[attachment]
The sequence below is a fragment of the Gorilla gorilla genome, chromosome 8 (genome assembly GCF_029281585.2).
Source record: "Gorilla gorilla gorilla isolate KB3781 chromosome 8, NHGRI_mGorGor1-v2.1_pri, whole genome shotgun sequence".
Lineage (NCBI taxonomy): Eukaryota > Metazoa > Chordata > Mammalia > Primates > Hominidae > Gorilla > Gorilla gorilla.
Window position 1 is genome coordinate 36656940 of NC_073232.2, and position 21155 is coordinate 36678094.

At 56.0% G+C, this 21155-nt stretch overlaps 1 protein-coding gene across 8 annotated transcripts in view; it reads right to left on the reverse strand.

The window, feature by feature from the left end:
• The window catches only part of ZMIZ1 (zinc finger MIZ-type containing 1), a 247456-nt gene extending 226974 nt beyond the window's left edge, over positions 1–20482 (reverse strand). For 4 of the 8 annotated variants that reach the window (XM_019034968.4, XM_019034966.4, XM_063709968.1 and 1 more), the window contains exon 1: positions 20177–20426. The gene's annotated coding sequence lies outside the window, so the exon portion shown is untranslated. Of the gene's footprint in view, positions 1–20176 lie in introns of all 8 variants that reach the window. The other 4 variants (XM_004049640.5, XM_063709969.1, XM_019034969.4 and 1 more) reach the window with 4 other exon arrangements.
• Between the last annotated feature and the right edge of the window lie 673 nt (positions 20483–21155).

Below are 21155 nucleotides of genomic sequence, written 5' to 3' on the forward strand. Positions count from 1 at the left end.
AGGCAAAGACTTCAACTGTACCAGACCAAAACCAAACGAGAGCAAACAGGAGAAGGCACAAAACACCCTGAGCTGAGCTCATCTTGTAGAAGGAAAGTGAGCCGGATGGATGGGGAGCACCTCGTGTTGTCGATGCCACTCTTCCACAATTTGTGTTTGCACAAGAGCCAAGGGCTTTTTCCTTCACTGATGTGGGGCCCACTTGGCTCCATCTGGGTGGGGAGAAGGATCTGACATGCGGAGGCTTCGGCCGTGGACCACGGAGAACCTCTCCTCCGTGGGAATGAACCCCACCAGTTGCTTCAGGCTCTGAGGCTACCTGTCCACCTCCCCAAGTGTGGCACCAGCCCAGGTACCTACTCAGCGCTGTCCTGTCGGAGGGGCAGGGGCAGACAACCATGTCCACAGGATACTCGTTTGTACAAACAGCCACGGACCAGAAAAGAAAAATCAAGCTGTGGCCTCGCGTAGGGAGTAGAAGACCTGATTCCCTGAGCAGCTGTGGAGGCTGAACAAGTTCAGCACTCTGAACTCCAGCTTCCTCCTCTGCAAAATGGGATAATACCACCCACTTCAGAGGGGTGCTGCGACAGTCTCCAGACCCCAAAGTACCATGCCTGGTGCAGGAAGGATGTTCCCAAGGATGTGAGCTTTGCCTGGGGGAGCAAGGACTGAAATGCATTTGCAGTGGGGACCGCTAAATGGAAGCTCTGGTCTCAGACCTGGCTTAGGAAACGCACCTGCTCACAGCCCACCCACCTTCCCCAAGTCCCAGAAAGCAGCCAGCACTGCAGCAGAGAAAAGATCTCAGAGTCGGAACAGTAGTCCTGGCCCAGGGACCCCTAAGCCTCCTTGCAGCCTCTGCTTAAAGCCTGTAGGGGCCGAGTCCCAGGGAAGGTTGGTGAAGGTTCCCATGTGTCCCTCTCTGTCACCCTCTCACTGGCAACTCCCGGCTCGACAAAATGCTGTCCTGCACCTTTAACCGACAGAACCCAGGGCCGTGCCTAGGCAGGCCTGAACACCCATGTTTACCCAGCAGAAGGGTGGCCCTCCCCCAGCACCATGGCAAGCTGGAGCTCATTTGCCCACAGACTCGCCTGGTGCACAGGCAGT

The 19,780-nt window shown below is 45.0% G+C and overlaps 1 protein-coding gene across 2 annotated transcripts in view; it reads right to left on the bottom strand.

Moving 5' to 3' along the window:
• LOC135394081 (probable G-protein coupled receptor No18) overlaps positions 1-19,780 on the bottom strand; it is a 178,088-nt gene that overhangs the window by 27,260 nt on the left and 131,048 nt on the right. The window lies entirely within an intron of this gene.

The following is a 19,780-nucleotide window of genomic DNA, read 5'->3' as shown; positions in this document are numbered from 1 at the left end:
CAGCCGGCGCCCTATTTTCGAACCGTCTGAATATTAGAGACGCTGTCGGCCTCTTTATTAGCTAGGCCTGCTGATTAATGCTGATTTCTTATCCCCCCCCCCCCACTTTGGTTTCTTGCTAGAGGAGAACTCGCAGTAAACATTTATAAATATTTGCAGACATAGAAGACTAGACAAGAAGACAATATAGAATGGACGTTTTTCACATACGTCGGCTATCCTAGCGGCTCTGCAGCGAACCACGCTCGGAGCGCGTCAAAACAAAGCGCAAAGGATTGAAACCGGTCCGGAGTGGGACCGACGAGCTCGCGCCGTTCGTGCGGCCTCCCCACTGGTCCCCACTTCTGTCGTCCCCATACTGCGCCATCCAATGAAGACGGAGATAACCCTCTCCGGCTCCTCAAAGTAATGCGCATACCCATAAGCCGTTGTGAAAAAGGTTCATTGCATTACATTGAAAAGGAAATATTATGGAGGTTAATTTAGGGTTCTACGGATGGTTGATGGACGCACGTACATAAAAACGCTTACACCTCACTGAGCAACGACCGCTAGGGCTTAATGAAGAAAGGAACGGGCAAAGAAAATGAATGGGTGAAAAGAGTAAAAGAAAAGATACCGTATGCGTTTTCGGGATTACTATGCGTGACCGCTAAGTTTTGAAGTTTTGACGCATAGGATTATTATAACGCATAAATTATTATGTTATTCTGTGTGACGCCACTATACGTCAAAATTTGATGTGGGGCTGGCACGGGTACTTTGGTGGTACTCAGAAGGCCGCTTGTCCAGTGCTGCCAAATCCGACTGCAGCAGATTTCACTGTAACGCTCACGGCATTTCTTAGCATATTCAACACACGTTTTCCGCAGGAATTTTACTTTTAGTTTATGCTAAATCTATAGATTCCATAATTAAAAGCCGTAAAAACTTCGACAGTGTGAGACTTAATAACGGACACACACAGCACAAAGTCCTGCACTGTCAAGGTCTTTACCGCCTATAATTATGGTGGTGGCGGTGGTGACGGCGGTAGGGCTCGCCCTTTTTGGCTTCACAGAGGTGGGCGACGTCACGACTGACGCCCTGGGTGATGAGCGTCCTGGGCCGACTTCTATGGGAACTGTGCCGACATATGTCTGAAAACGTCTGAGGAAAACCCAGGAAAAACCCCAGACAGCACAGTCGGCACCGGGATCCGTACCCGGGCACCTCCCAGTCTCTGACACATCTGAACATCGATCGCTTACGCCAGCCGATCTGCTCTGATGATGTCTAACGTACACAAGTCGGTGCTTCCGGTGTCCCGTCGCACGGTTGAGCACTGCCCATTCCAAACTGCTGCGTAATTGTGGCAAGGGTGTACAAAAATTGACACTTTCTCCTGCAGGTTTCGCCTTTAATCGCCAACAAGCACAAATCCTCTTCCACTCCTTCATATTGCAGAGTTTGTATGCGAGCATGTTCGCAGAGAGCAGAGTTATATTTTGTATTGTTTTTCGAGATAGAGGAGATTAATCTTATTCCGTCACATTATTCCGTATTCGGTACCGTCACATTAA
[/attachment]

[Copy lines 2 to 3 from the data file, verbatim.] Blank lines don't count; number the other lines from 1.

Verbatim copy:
Source record: "Gorilla gorilla gorilla isolate KB3781 chromosome 8, NHGRI_mGorGor1-v2.1_pri, whole genome shotgun sequence".
Lineage (NCBI taxonomy): Eukaryota > Metazoa > Chordata > Mammalia > Primates > Hominidae > Gorilla > Gorilla gorilla.